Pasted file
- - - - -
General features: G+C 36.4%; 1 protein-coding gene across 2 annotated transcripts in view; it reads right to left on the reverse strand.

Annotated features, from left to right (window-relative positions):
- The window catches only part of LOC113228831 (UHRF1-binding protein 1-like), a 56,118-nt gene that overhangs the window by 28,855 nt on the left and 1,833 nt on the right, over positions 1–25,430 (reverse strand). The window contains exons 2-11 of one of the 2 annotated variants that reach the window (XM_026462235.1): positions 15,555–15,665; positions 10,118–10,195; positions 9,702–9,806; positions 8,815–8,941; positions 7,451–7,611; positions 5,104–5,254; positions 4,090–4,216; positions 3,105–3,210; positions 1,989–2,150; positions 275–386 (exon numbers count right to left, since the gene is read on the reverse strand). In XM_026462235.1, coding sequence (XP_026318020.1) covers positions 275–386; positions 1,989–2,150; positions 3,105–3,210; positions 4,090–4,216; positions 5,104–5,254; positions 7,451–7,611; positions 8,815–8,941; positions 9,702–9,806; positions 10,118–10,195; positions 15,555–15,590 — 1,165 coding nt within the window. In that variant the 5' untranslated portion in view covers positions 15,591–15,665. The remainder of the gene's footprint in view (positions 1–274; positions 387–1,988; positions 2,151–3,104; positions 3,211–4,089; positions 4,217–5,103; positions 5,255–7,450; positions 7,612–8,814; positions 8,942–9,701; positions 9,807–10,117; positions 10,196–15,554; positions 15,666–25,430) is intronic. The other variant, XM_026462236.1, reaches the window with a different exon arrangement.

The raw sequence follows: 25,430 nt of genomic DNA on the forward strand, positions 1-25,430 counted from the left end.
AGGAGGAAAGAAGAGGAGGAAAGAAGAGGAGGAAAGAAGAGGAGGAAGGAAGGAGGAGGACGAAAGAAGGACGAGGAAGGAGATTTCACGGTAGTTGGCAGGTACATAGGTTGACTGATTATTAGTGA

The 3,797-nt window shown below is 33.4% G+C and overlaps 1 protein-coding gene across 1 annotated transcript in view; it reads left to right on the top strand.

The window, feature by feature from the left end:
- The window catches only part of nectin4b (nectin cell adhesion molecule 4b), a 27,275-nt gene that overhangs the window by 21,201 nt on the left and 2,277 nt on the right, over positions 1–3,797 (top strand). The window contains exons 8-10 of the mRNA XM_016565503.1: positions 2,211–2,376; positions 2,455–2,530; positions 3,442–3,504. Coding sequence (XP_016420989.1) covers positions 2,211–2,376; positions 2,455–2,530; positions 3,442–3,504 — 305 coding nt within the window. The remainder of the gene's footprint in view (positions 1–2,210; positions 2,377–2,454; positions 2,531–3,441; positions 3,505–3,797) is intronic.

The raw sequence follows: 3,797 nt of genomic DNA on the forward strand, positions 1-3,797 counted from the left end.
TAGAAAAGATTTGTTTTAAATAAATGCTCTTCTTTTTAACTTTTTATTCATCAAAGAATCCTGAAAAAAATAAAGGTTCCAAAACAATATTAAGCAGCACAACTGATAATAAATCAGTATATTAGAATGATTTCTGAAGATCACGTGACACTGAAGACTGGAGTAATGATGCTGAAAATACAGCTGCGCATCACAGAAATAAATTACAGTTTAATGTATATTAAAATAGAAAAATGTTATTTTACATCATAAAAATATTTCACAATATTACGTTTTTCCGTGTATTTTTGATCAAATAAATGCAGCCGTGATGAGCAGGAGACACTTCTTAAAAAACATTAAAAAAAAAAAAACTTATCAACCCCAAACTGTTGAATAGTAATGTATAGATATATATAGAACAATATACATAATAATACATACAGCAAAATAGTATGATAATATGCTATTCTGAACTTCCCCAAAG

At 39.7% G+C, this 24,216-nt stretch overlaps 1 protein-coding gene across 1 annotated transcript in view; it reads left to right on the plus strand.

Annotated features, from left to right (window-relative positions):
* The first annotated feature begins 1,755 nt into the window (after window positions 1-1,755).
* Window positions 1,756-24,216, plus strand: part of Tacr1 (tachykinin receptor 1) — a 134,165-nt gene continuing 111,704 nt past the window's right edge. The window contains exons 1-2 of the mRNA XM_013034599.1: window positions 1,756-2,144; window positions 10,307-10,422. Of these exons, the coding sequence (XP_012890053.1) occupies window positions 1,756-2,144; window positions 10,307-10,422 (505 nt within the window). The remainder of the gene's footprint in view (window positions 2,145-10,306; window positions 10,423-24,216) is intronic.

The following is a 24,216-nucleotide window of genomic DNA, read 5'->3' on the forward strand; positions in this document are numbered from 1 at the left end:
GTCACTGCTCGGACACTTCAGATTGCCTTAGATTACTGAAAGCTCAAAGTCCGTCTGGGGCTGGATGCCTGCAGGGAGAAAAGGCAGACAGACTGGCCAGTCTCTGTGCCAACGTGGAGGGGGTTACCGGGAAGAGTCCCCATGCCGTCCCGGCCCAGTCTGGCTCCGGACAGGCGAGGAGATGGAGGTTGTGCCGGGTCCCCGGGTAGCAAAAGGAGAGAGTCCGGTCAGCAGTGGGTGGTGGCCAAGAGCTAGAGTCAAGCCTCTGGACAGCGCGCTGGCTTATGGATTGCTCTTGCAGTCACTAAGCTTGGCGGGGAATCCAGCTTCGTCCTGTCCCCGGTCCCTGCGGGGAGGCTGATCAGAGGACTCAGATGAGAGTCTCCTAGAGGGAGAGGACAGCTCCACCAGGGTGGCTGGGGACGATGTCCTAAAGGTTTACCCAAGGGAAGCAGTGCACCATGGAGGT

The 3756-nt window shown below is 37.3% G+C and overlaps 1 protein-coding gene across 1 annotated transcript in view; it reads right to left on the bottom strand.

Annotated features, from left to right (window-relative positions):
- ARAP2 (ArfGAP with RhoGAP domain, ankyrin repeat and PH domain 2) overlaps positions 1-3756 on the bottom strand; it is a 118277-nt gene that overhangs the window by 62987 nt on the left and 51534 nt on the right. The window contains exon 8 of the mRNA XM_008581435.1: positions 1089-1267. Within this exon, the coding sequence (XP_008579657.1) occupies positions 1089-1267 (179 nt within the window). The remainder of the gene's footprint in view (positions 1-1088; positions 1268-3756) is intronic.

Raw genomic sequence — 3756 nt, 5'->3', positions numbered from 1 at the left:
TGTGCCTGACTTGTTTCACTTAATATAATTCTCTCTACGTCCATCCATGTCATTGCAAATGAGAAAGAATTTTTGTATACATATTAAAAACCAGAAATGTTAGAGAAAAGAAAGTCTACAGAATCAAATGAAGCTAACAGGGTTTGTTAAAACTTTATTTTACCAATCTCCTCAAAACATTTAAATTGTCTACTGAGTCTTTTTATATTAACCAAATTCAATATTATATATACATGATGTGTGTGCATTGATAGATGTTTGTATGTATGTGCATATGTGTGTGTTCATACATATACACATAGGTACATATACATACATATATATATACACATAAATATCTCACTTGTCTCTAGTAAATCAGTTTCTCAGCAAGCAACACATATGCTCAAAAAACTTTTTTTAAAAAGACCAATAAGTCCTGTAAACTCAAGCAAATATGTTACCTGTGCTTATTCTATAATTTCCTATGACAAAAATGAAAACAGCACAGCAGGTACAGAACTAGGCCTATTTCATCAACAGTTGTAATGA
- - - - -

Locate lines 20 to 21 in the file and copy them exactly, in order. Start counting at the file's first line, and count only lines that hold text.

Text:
Raw genomic sequence — 3756 nt, 5'->3', positions numbered from 1 at the left:
TGTGCCTGACTTGTTTCACTTAATATAATTCTCTCTACGTCCATCCATGTCATTGCAAATGAGAAAGAATTTTTGTATACATATTAAAAACCAGAAATGTTAGAGAAAAGAAAGTCTACAGAATCAAATGAAGCTAACAGGGTTTGTTAAAACTTTATTTTACCAATCTCCTCAAAACATTTAAATTGTCTACTGAGTCTTTTTATATTAACCAAATTCAATATTATATATACATGATGTGTGTGCATTGATAGATGTTTGTATGTATGTGCATATGTGTGTGTTCATACATATACACATAGGTACATATACATACATATATATATACACATAAATATCTCACTTGTCTCTAGTAAATCAGTTTCTCAGCAAGCAACACATATGCTCAAAAAACTTTTTTTAAAAAGACCAATAAGTCCTGTAAACTCAAGCAAATATGTTACCTGTGCTTATTCTATAATTTCCTATGACAAAAATGAAAACAGCACAGCAGGTACAGAACTAGGCCTATTTCATCAACAGTTGTAATGA